What we looked for in cat carriers
There is a huge scope of choice out there for prospective cat carrier buyers, but depending on your lifestyle and your cat, there are a few things you have to look out for.
You want a size perfect for your cat. Not too small so they don’t have enough room to move and make themselves comfortable, but not too big so they are being thrown around when you’re carrying the box.
As a general rule, it should be around 1.5x the size of your kitty. Take all measurements, including standing height and full length, then add around 2 inches on. If you want to bulk up the inside with blankets and towels, take these into account too. We tried to find a range of cat carrier sizes for you to choose from, but some of our highest-rated picks could be extended.
Some carriers are limited in terms of the weight they can hold. Not all cats weigh the same even if they are the same size, and if your carrier is slightly flimsy or thin this could be an issue. Durability is a huge factor, and it could be worth spending that bit more to ensure the best quality. We opted for cat carriers which had great reviews in terms of strength and quality.
Where will you be keeping the box when not in use? As well as checking for size in terms of internal capacity, think about whether you have the space to comfortably store the carrier. If it is a concern, a foldable fabric option could be good, and luckily we found many which easily made it into our top 10.
Remember that, unfortunately, you may need to grab the carrier ASAP should you need an emergency trip to the vet. You don’t want to store it in the loft or somewhere out of reach which could delay you or be hard to get to.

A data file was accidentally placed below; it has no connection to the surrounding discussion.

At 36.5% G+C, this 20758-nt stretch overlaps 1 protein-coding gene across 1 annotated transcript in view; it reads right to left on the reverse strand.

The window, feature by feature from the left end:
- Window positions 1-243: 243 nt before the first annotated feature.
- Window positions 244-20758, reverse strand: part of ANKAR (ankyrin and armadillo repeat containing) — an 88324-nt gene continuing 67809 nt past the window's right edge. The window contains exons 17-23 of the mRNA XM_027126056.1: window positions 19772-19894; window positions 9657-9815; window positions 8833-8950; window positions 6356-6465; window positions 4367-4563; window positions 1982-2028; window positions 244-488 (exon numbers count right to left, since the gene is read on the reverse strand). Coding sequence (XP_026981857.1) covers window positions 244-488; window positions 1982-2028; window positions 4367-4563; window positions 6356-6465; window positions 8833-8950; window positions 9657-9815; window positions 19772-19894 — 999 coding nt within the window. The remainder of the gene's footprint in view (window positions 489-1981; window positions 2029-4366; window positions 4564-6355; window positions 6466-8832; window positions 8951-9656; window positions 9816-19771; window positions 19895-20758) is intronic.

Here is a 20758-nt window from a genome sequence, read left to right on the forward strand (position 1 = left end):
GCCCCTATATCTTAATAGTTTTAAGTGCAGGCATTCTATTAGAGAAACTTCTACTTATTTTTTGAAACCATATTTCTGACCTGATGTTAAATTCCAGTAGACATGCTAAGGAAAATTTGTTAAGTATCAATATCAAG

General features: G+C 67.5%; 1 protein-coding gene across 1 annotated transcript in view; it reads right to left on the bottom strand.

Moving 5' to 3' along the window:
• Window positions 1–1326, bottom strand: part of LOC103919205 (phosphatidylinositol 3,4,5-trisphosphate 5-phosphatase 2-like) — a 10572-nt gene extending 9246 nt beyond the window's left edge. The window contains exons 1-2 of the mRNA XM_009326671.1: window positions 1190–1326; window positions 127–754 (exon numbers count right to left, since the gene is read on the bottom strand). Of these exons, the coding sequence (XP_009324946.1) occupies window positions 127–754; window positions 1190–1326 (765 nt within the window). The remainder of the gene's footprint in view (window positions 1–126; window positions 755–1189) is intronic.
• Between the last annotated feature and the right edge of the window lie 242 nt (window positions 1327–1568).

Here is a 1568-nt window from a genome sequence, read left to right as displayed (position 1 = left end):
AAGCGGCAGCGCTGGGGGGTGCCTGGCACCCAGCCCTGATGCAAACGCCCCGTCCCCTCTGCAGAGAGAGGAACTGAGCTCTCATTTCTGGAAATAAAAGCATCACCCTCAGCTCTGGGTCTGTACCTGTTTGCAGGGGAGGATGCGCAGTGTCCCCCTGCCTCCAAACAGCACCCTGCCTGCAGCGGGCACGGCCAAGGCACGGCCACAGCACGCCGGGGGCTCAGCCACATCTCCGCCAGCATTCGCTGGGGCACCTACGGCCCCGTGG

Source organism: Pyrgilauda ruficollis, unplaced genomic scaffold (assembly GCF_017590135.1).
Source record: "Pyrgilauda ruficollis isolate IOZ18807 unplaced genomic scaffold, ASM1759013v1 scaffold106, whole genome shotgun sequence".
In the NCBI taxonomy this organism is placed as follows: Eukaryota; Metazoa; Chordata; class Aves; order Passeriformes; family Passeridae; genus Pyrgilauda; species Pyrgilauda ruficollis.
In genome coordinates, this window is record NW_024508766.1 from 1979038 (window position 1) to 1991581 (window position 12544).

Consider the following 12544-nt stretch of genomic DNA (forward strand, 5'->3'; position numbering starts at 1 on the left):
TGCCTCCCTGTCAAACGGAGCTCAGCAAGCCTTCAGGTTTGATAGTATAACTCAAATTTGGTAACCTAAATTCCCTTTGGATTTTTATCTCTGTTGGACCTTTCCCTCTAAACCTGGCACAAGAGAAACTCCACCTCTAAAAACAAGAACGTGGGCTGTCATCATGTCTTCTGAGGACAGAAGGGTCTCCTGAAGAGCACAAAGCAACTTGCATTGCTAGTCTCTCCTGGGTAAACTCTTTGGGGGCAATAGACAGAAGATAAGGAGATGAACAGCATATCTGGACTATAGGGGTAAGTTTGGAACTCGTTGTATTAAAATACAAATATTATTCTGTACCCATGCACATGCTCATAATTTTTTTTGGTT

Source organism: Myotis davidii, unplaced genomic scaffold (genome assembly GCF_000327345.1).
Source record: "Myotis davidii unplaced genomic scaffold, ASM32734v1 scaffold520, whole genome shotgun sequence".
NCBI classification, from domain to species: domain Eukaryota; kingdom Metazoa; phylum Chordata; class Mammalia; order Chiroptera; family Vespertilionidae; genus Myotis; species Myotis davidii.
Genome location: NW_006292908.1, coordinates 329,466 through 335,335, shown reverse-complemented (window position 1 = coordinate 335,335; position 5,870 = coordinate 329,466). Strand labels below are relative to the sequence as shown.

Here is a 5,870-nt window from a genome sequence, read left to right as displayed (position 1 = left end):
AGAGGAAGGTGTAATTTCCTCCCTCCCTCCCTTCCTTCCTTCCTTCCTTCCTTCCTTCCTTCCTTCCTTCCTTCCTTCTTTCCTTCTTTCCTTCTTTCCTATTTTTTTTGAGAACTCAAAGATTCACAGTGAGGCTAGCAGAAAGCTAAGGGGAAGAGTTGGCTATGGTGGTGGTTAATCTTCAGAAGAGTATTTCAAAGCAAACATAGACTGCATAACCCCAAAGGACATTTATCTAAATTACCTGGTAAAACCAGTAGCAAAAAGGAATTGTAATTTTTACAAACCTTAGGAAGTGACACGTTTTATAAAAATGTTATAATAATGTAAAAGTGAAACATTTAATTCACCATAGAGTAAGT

Fabric is harder to clean versus a plastic carrier, however. So, if your cat gets travel sick or is prone to nervous accidents, you may want to choose one of our top picks for the best traditional plastic cat carriers instead.
We looked for carriers with plenty of ventilation, but where this wasn’t a safety risk. So, if it has a mesh window, the material needs to be thick to prevent cats from scratching or chewing their way through. If it is a plastic carrier with gaps in the sides and door, these gaps can’t be too large as to get paws trapped but need to be large enough to allow airflow and visibility. All these things were analysed by us.
We’ve also looked at variation when it comes to entrances. The way your kitty gets into their carrier could be a massive factor, especially if they are nervous or know that it means they are going to a vet or cattery. So, a carrier with a really big door that they can go through themselves as opposed to having to be lowered into could make a huge difference. Or, why not opt for a tunnel entrance which makes things a bit more fun?!
You’ll likely put yourself second, but you do need to think about how you want to carry the carrier. Are you going on long journeys or a quick nip into the vet from the car? Do you want a handle or a shoulder strap? Where will you be putting it if you are travelling in the car? Again, the range was important for us to find here, but all have reviews stating they’re comfortable to carry and hold.
Is your cat a ninja? If so, one zip or a simple clip fastening may not be enough to keep them inside. Accidents can also happen, from forgetting to seal it up to materials breaking. Ensure a bit of a double barrier if you feel your kitty could try to escape. We’ve looked for high security across the board, as even the calmest of cats need it.
Also, think about how they will be transported. If in a car, there are belt attachments to keep them secure.